Cover 2016-11-13

Ron Writes

How did Jesus Vote?

The elections are over. Half the country is elated! The other half is disappointed. Perhaps the greatest shock was how emotional and volatile the discussions had become. Even among Christians. Why must there be the demonization of everyone who disagrees. There’s that wise old saying, “don’t discuss religion or politics.” What happens when religion and politics collide?

It’s easy to quickly read over the list of the 12 men Jesus chose as apostles. Two however stand out for their political beliefs. Two are on opposite ends of the political spectrum. They are referred to in the list as “Matthew the tax collector” and “Simon the Zealot” (Mt. 10:3-4).

As a tax collector, Matthew had a government job. He worked for the Roman government. He was collecting the heavy taxes that were crushing many Jewish households. No one likes paying taxes. It’s even more repulsive when it’s taxation without representation. The Jews came to hate these men. They considered them traitors and turncoats. Some were thieves and overcharged their Jewish neighbors.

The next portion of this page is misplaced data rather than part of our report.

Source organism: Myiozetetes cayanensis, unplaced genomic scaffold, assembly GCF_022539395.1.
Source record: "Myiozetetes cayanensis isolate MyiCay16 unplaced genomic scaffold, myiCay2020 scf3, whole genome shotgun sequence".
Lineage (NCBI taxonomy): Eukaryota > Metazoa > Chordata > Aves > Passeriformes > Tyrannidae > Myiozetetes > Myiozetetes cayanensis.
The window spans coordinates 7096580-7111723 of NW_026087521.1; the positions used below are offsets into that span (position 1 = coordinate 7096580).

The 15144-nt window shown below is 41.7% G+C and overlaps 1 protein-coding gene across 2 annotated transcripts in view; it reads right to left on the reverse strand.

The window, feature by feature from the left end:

On the other extreme is Simon. He was a Zealot. Zealots hated the Roman Empire. They were actively fighting for the violent overthrow of the Roman government. They refused to pay taxes. The name comes from the zeal and the intense passion they had for their cause.

You can’t be more politically divided than these two, yet Jesus wanted them both to be followers. What happened? Did their ideas change? Certainly, their focus changed. Jesus became their priority. Today, their political positions seem so irrelevant. There was something worth uniting over that was greater than their political passions. There’s no record of Jesus discussing politics with either one. Neither were rebuked for their positions. He didn’t argue or take sides. He merely said, “follow me.”

I don’t mind Christians being zealous about politics. I just wish they would be as vocal and as passionate about Jesus.